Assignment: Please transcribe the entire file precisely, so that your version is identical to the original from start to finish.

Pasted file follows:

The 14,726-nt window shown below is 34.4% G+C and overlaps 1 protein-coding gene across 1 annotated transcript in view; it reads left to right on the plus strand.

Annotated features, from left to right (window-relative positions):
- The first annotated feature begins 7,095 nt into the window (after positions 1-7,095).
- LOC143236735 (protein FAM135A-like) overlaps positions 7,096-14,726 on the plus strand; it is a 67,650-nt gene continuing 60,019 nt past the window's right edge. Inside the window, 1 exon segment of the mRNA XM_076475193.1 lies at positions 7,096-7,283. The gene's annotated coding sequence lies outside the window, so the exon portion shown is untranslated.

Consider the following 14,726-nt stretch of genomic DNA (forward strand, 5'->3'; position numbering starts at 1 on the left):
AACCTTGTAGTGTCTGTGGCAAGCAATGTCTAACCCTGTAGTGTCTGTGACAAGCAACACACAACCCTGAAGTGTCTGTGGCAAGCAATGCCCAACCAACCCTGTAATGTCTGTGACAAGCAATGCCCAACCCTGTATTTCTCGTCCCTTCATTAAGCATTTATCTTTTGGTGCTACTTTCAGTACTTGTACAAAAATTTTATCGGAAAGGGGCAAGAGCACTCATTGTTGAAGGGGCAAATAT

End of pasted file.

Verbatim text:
The 14,726-nt window shown below is 34.4% G+C and overlaps 1 protein-coding gene across 1 annotated transcript in view; it reads left to right on the plus strand.

Annotated features, from left to right (window-relative positions):
- The first annotated feature begins 7,095 nt into the window (after positions 1-7,095).
- LOC143236735 (protein FAM135A-like) overlaps positions 7,096-14,726 on the plus strand; it is a 67,650-nt gene continuing 60,019 nt past the window's right edge. Inside the window, 1 exon segment of the mRNA XM_076475193.1 lies at positions 7,096-7,283. The gene's annotated coding sequence lies outside the window, so the exon portion shown is untranslated.

Consider the following 14,726-nt stretch of genomic DNA (forward strand, 5'->3'; position numbering starts at 1 on the left):
AACCTTGTAGTGTCTGTGGCAAGCAATGTCTAACCCTGTAGTGTCTGTGACAAGCAACACACAACCCTGAAGTGTCTGTGGCAAGCAATGCCCAACCAACCCTGTAATGTCTGTGACAAGCAATGCCCAACCCTGTATTTCTCGTCCCTTCATTAAGCATTTATCTTTTGGTGCTACTTTCAGTACTTGTACAAAAATTTTATCGGAAAGGGGCAAGAGCACTCATTGTTGAAGGGGCAAATAT